Erik Nesler: Learning a thing or two from Patagonia
Early last week, nearly 150 companies launched a collective campaign to increase voter turnout in the upcoming midterm elections. The effort, known as Time to Vote, is backed by some of the largest U.S. companies, including Walmart, Dick’s Sporting Goods and Levi’s.
According to a Pew Research Center study after the 2014 midterm elections, a plurality of eligible voters couldn’t find the time to vote, citing that work or school made it difficult. Because less than half of of the eligible population voted in the last midterm elections, companies decided to come together to give their employees (along with the general public) an opportunity to vote Nov. 6.
Levi’s, the company known for its quality jeans, is giving its corporate employees five hours and its retail employees three hours to vote on Election Day. Lyft chose to participate in the effort by giving its customers discounted rides to polling places. The ride-sharing app is also planning on providing free rides to people in the most underprivileged neighborhoods.
The company taking the boldest action to further improve voter turnout is Patagonia, which has committed to completely shutting down its corporate headquarters and all of its retail stores on Election Day.
Patagonia CEO Rose Marcario underscored the importance of getting people to vote, asserting “a vibrant democracy relies on engaged citizens voting” and “business can play a vital role by removing barriers.”
While the companies claim the effort is nonpartisan, their rationale is quite obvious given the decisive nature of this election season. Patagonia in particular has voiced its strong disapproval for the current administration.
When President Donald Trump abandoned the 2015 Paris Climate Accord, Patagonia was one of hundreds of companies to condemn his decision. In addition, the company filed a lawsuit last year against Trump, Interior Secretary Ryan Zinke and other Trump administration officials. The company, along with several other parties, chose to fight the president’s decision to reduce the extent of two national monuments in Utah – Bears Ears and Grand Staircase-Escalante – to less than half their original size.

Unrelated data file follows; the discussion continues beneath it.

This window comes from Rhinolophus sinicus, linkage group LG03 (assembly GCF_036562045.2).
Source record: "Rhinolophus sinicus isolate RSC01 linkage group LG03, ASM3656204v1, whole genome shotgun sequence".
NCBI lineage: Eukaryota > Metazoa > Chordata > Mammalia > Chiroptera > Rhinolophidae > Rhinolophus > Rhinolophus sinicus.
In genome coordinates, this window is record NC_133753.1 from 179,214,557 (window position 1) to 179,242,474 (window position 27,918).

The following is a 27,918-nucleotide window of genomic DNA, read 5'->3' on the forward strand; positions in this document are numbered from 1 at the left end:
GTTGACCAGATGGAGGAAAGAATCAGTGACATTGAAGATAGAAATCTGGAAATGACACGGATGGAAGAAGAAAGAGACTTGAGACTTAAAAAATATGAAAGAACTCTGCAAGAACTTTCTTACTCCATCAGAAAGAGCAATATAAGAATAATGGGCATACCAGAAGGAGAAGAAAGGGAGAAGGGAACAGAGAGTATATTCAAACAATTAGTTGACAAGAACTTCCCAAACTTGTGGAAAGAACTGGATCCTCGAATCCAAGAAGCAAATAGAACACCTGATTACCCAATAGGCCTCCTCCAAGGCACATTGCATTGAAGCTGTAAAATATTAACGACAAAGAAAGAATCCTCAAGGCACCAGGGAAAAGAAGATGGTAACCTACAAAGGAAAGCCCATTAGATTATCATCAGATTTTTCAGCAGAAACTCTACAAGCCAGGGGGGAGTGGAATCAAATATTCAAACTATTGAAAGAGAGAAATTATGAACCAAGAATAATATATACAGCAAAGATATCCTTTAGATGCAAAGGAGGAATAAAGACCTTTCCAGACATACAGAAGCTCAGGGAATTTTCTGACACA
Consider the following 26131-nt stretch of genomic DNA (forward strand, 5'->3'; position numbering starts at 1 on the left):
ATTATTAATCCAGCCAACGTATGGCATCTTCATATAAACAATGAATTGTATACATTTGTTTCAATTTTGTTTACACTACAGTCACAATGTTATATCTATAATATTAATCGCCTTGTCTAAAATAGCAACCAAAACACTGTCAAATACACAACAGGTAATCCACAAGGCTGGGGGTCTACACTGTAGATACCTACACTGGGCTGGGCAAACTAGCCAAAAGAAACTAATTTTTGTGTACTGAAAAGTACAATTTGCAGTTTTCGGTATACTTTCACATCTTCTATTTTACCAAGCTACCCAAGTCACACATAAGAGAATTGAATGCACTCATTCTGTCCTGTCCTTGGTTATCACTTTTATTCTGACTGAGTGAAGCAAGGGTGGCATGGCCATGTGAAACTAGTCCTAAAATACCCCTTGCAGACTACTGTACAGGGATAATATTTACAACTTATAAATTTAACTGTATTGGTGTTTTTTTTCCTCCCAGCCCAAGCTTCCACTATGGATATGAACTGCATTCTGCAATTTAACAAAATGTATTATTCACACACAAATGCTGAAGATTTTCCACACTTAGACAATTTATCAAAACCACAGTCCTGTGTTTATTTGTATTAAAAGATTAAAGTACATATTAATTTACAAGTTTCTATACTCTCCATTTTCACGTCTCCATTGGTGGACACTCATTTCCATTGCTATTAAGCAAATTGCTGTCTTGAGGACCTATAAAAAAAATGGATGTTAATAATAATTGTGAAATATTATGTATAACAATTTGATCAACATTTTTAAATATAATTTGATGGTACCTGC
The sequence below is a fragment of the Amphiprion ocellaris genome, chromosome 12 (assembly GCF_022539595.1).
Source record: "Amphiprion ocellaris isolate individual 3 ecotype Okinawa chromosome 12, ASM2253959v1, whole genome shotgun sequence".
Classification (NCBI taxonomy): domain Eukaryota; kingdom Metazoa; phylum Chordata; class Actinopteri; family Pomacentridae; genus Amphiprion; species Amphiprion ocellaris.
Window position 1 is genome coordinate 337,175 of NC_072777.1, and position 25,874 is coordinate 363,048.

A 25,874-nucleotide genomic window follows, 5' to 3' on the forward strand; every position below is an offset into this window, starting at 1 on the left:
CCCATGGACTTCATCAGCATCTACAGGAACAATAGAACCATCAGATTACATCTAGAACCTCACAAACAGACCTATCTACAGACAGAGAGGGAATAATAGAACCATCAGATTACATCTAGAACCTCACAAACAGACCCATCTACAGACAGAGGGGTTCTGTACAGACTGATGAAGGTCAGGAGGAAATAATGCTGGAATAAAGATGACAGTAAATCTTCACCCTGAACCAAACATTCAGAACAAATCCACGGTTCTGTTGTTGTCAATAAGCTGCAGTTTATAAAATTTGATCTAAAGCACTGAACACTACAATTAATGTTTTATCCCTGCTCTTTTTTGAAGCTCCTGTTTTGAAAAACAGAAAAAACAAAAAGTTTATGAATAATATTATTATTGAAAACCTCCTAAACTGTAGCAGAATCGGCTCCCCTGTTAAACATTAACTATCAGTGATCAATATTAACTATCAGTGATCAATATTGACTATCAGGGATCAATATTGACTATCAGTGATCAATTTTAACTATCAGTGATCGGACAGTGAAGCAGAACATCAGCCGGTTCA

Since its founding in 1973 by Yvon Chouinard, Patagonia has been unapologetically political. The company has devoted itself to positively impacting society—particularly in regard to environmental stewardship. The company is well known for its corporate social responsibility efforts, which include its pledge to give 1 percent of its revenue to grassroots environmental organizations every year.
Beyond simply donating money, the company has proven to be radically transparent in regard to its production processes. On the company’s website, you can find “The Footprint Chronicles," an interactive map that catalogues the complete environmental impact of its products. You can see the entire production process – from the farm to the mill to the factory. Patagonia continues its devotion to maintaining sustainable production processes with its selling of second-hand products on its website. The company also recycles products for customers when they’re no longer wearable.
With its commitment to corporate social responsibility and its astounding level of transparency, Patagonia has surely fulfilled its mission to “use business to inspire and implement solutions to the environmental crisis.”
While Patagonia may appear to function like a nonprofit, which would prioritize environmental sustainability over profits, the company has achieved impressive financial results over the years. The company rakes in hundreds of millions of dollars in revenue per year – making Chouinard a billionaire. It’s clear Patagonia’s commitment to environmental preservation has attracted a substantial (and growing) consumer base that values companies with a conscience.
Patagonia isn’t the only company that can achieve such favorable results. Private sector entities have been (and should be) involving themselves in the public sphere. In a piece for The New York Times, David Gelles writes of a survey’s results comprising more than 1,000 Americans’ thoughts regarding CEO involvement in the public sector. He states more than 33 percent of survey respondents view it favorably and almost 50 percent believe CEO activism can influence government policy.
The private sector can learn a lot from Patagonia and a slew of other companies that are working to change the world. Society could benefit immensely from the private sector committing itself to furthering socially beneficial goals – goals that go beyond just maximizing shareholder value.
Erik Nesler can be reached at firstname.lastname@example.org.